The Daily Tar Heel

Serving the students and the University community since 1893

Thursday June 1st

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Copy chief and social media manager Maddy Arrowood is the only candidate running to be the 2019-2020 editor-in-chief of The Daily Tar Heel. She is a junior reporting and American history major from Tryon, N.C.

I came to the realization that I wanted to be a journalist when I was in high school. I previously thought I wanted to go into medicine, which is now laughable considering even simple math is enough to strike fear into my heart. 

I guess my fear of going into a STEM field was pretty sizable, because it pushed me to fall headlong into what I had been told time and again was a failing industry. For years now, when someone asks what I want to do after graduation, their response has been a subtle look of surprise paired with an emphatic, “Oh, well, we need good journalists right now!” that I expect is covering up their condolences for my future salary. 

Whether that’s an accurate interpretation of the subtext or not, I choose to overlook it and instead hear what they’re actually saying, because they’re right. We do need good journalists right now. But a “good journalist” today is not the same thing as a “good journalist” 50, 30, or even 10 years ago. 

I’m no longer worried about the news industry failing. It’s going to be fine, and it’s going to survive, because there is a need for it. That need is changing, however, and we at the DTH must change too if we’re going to fill yours. 

It’s odd, because none of us grew up reading print newspapers, but for some reason the newsroom still holds the underlying sentiment that print is king and digital is secondary. Print is still important and still holds value, of course, but I’m not breaking any news in saying it’s not where most people get their information today. We have to meet you where you are, which is online. 

And to an extent, we do that — all our articles are on our website, we’re active on social media. But the shift from print to digital is more than just taking the same article that was on the page and posting it online. It’s a shift in how we interact with you, the readers, because for the first time, you’re able to tell us what it is you want and need to know.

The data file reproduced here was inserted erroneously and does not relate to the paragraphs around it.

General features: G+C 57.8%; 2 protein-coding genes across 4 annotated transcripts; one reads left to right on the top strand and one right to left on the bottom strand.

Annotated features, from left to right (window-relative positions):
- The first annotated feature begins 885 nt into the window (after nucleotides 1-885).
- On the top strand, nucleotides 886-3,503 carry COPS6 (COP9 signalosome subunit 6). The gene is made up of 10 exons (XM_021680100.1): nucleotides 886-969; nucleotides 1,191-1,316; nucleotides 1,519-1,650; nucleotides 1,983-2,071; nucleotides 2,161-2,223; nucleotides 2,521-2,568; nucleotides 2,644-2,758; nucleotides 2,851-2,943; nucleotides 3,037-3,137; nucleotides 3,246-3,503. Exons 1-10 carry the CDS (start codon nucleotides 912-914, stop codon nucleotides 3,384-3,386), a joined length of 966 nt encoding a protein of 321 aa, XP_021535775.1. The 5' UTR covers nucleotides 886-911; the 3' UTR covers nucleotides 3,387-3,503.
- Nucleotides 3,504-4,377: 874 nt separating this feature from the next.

The Daily Tar Heel is a community paper. Not only that, it’s the only newspaper covering the Chapel Hill-Carrboro community. That means we have a big job on our hands, especially since we’re also an educational paper. I’m more confident than anything that we can do it because we have done it for the past 126 years. 

But if we’re going to be your paper, we need you to be a part of it. We need you to reach out and tell us when we’re missing something in our coverage, when our reporting is one-sided or overlooks an important perspective, when you have questions about anything from how we got to where we are now with the Silent Sam situation to why you sometimes hear a train whistle in the middle of the night. I know you have questions, and I know we can answer them. It will just take a shift in the newsroom thinking to approach our coverage with a reader-first mindset. 

That mindset won’t just be beneficial to our readers, but also to the students we’re training at the DTH. We have an obligation to prepare our journalists for whatever they do after they leave us, and we would be putting them at a disadvantage if we didn’t prepare them for the digital media landscape. Newsrooms are hiring journalists who can handle all the parts of telling a story online. We’re good at teaching students how to write, or take photos, but it would be a disservice to our staff to not also teach them video, social media or audience engagement.

As I’m sure you know, all of this costs money, which is something the DTH isn’t exactly swimming in. We’re here to serve you. We want to provide the robust coverage that you deserve, on and off campus. We want to adequately train the next generations of journalists so they can go on to do the same for other communities. But we need your help to do it. My hope is that we can build a relationship with the community that is strong enough that you want to help us, too, through small-dollar donations like your favorite podcast’s Patreon or those that support NPR. Because, after all, we do need good journalists.


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